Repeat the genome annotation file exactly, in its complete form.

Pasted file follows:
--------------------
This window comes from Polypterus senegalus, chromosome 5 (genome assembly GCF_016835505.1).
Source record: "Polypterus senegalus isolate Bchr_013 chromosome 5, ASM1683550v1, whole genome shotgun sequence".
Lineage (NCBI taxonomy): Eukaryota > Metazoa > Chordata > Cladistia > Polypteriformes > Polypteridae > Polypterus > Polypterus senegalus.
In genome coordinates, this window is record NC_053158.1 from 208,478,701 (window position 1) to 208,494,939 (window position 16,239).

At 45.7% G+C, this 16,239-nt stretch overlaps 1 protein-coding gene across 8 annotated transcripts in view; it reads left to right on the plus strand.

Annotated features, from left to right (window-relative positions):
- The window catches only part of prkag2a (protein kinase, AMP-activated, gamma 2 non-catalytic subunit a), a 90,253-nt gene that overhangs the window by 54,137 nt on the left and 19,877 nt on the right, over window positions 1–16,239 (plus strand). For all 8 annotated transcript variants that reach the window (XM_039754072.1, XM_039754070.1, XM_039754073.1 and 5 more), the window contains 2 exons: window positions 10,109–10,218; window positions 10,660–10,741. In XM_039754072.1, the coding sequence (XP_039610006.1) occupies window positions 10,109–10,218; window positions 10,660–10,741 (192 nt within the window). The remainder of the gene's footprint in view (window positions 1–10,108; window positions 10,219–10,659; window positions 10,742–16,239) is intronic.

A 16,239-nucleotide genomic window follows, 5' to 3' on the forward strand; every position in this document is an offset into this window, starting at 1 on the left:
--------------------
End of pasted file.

This window comes from Polypterus senegalus, chromosome 5 (genome assembly GCF_016835505.1).
Source record: "Polypterus senegalus isolate Bchr_013 chromosome 5, ASM1683550v1, whole genome shotgun sequence".
Lineage (NCBI taxonomy): Eukaryota > Metazoa > Chordata > Cladistia > Polypteriformes > Polypteridae > Polypterus > Polypterus senegalus.
In genome coordinates, this window is record NC_053158.1 from 208,478,701 (window position 1) to 208,494,939 (window position 16,239).

At 45.7% G+C, this 16,239-nt stretch overlaps 1 protein-coding gene across 8 annotated transcripts in view; it reads left to right on the plus strand.

Annotated features, from left to right (window-relative positions):
- The window catches only part of prkag2a (protein kinase, AMP-activated, gamma 2 non-catalytic subunit a), a 90,253-nt gene that overhangs the window by 54,137 nt on the left and 19,877 nt on the right, over window positions 1–16,239 (plus strand). For all 8 annotated transcript variants that reach the window (XM_039754072.1, XM_039754070.1, XM_039754073.1 and 5 more), the window contains 2 exons: window positions 10,109–10,218; window positions 10,660–10,741. In XM_039754072.1, the coding sequence (XP_039610006.1) occupies window positions 10,109–10,218; window positions 10,660–10,741 (192 nt within the window). The remainder of the gene's footprint in view (window positions 1–10,108; window positions 10,219–10,659; window positions 10,742–16,239) is intronic.

A 16,239-nucleotide genomic window follows, 5' to 3' on the forward strand; every position in this document is an offset into this window, starting at 1 on the left: